Conversely, research has demonstrated that integration builds business continuity. Alignment and integration go hand-in-hand. Highly capable firms are as much as five times more likely than less capable organizations to have an effective or optimized response to all manner of business risk. This includes information security, travel, employee welfare, data privacy and customer experience.

To set up for success, not only must your people be focused on a unified goal, they need to be in constant communication across departmental lines while they’re working to achieve it. During both emergencies and day-to-day operations, a well-integrated critical event management strategy and the technology to back it are crucial for getting and keeping everyone on the same page.

Step 3: Leverage Technology Powered by Artificial Intelligence

As a security leader, you know that timely, accurate information and effective communications are equally important when it comes to managing cascading and interconnected critical events. In many situations, getting the right information to the right people at the right time means the difference between life and death.

For example, in an active assailant event, advanced warning gives you an opportunity to lock down your campus. And if the shooter is already on your premises, you can potentially isolate their location in order to separate and protect students, patients and medical staff.

However, when it comes to risk intelligence and critical communications, traditional human-driven methods are no longer sufficient, accurate or fast enough to mitigate risk. Our world has become dominated by data, and this creates a key opportunity for security leaders. There’s too much information and it comes too fast for any individual to sort through manually. As an example, one healthcare security and safety director tried to monitor the state of local protests using multiple social media accounts and unverified tips called in by the community, only to be frustrated by the lack of clarity and accuracy. Not only was the process inefficient and time consuming, but the information gleaned was often inaccurate or already obsolete.

In a dynamic situation, you need technology that leverages artificial intelligence to vet sources and filter out the noise, allowing you to receive only information relevant to your campus operations. Thus, to enable better decisions in real time, an AI-enabled CEM platform should provide four key competencies:

  • Risk Intelligence: Delivers timely, contextual and relevant information about critical events as they unfold.
  • Critical Communications: Facilitates prompt and targeted communications about the scope, location and likely impact of an incident to targeted groups.
  • Incident Management: Detects, records, analyzes, addresses and learns from incidents in order to return to normal function as quickly as possible.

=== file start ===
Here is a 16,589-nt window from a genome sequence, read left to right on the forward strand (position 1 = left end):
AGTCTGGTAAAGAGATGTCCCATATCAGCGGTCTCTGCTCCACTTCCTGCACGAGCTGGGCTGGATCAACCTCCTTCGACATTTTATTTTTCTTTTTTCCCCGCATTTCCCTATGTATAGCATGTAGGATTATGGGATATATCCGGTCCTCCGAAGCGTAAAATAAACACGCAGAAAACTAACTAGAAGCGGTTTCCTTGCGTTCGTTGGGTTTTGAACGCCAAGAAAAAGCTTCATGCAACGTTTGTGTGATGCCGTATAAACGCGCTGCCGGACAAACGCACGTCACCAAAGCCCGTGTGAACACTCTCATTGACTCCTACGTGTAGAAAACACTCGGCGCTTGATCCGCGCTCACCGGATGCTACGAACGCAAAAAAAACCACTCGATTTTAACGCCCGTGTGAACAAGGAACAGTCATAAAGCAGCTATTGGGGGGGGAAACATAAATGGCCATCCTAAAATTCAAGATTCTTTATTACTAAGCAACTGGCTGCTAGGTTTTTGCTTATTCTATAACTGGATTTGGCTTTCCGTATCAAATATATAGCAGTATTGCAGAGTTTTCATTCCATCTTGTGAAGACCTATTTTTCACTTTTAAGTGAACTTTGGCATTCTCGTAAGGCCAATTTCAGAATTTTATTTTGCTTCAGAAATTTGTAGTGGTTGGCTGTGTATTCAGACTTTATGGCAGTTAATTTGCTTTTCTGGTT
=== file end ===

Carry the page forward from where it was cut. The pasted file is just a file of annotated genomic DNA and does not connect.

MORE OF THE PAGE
• Control Center-Level Visibility: Collects, integrates and organizes unstructured data to improve situational awareness of the overall threat landscape.

Relative to how these four competencies will manifest, your technology selection and configuration should take into account:

  • The speed of changing information
  • The relevance of that information
  • The usability of the interface that delivers it

In a dynamic situation, you need technology that leverages artificial intelligence to vet sources and filter out the noise, allowing you to receive only information relevant to your campus operations. Focus on granular risk intelligence with full coverage of threats that correlate to your people and property, with tightly woven filters, so you’re capturing and communicating only the most important data. You also need highly customizable information routing, so your people receive only the communications that pertain to their location or role.

The combination of speed, relevance and usability enables campus administrators to send timely and targeted alerts based on reliable information. When recipients know they can not only trust every communication as valid but know that it’s important to their well-being, security teams gain greater credibility and confidence that their messages and instructions will be followed.

Boost Your Confidence and Resilience in 2022

Without question, risk will continue to be more complex and dynamic, leaving organizations more vulnerable than ever before. To keep ahead, organizations must look at how they can achieve organizational resilience and how modern technology, like AI and big data, can help.

This is the year to say farewell to the old-school reactive approach and usher in a proactive approach backed by powerful technology. When you have an effective system and strategy for critical event management in place, campus administrator and security professionals can save time, money, effort and – most importantly – lives.

This article originally appeared in the March / April 2022 issue of Campus Security & Life Safety.